As the systems get bigger and more heavily loaded, there will be extra servers. All of them will run all the software, all the services except that DHCP will run only on one of them at any time. Virtualization doesn.'t appear to help there either.

I have serious uses for virtualization, but not for this sort of stuff. In development of embedded systems (clients, not servers) I really want to have a nice big engine that does builds and interfaces to the source control service and the release service and so on, but (a) I don't want to have to move to a different machine for testing and (b) I have to run the hardware discovery build on the target machine not the hefty build machine; so having a build VM and a hw discovery and test VM (and maybe a separate debug VM) all on the same hardware is extremely useful. Maybe source control and release management and software configuration control for the embedded system will be in VMs on the same hardware too. Maybe teh server I test the embedded app against can be another VM on teh same hardware. Putting large scale services onto VMs in a production environment can make sense too, but surely hiving off things like DHCP, DNS and AD onto separate VMs is more trouble than it's worth?


Tom
Post #736328
Posted Wednesday, June 17, 2009 7:20 AM


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AD is distributed, living on multiple servers, so I'm not sure what you're getting at with the AD database.

Lots of people do run DNS/AD DC (domain controllers), and DHCP on the same box, but there are a few of them. In one environment, we had 4 or 5 DNS servers (not dedicated) and over a dozen DHCP servers. Add in print servers and file servers, and we can easily be talking 2-3 dozen servers in a large environment.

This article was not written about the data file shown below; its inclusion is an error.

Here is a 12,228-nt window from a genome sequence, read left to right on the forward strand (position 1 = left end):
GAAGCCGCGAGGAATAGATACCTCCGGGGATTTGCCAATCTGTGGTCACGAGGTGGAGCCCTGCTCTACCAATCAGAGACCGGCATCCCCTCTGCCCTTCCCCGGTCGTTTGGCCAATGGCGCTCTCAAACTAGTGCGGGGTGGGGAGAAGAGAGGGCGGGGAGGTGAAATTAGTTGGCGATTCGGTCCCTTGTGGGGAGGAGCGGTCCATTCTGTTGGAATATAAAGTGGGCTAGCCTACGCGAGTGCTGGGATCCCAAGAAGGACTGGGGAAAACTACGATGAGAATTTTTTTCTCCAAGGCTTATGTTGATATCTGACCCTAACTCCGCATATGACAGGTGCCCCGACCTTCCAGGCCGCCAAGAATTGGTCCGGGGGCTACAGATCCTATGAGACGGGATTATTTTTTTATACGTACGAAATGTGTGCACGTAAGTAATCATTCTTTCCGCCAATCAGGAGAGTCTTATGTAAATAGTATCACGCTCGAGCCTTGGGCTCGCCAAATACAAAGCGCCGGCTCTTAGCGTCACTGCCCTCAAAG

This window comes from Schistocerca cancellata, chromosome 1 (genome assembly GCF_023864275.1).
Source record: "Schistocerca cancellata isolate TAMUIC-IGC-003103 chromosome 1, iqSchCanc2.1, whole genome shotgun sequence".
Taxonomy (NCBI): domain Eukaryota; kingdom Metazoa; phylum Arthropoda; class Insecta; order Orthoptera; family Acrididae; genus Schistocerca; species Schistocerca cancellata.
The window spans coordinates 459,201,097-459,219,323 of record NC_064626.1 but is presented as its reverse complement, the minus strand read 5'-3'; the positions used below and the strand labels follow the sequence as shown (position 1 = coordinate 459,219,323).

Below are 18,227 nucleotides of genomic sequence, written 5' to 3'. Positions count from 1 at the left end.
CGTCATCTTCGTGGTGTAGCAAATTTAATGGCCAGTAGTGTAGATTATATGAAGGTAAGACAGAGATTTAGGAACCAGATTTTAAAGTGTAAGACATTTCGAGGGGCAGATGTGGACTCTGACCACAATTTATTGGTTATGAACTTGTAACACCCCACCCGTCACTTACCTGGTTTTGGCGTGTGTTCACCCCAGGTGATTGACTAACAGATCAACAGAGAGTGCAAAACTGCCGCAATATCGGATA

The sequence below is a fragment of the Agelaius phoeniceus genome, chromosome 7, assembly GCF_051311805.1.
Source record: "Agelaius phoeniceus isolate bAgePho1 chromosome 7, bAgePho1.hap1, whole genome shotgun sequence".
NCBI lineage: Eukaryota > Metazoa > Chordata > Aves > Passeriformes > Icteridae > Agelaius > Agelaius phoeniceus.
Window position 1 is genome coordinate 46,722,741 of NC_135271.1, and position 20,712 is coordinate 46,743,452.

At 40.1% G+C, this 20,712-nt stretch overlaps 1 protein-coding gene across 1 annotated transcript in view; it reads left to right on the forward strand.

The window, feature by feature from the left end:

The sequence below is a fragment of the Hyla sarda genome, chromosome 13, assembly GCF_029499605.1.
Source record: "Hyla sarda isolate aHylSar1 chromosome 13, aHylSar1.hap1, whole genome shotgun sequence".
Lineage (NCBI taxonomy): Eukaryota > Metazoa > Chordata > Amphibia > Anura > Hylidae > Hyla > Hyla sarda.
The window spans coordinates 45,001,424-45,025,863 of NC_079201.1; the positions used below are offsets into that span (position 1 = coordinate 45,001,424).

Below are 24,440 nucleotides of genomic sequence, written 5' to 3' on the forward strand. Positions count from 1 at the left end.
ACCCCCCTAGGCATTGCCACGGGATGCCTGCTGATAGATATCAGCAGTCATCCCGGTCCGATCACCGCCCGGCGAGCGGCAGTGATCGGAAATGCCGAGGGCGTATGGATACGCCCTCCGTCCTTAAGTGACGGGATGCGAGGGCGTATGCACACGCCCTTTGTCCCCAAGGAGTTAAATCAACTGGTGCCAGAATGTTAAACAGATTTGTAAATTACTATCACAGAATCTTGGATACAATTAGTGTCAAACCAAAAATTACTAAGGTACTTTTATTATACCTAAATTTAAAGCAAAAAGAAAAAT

We use VMs? Part of that is being able to separate off services to separate Windows instances, perhaps for compatibility, perhaps because departments want their own server (political reasons).

As you move to dedicated machines for certain functions, say an app to handle door security, maybe one for network config software, maybe one for filtering software, you can end up with a profilferation of machines that don't really need a full physical server, but require separation from other apps for some reason. Might be as simple as an ignorant vendor that won't provide support unless it's on it's own Windows instance.

VMs make sense. Not everywhere, and not for all production systems, but they make sense.







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Post #736522
Posted Wednesday, June 17, 2009 9:21 AM
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I know for me, the biggest excitement that I get from the VM world is when we start talking about testing. Being able to clone my production server and then apply version updates to the clone is where I get all the warm and fuzzy feelings.




Post #736701
Posted Wednesday, June 17, 2009 9:32 AM


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Don't forget that cloning doesn't mean you ignore data safety/control issues. Keep that production data safe! Even in test VMs.







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Post #736718
Posted Wednesday, June 17, 2009 11:38 AM


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Steve Jones - Editor (6/17/2009)
Don't forget that cloning doesn't mean you ignore data safety/control issues. Keep that production data safe! Even in test VMs.


++

sanitize scripts are a must! Also remember to nuke log-files or anywhere else PII or other sensitive info might reside.

You also need to remember the clone will have the same system name, fixed IP if assigned, etc. So bring it up in a private network (easily facilitated within the host system on most virtualization plaforms) or 'off' the network entirely, (controlled from VM settings, no need to go 'pull the net cable' physically) and change those values so you don't conflict with the system the clone was made from.

Regarding testing... I could go on for a long time.. VM's absolutely rock for testing. I've gone entirely virtual for this, and I never want to go back to physical machines unless there's no way around it.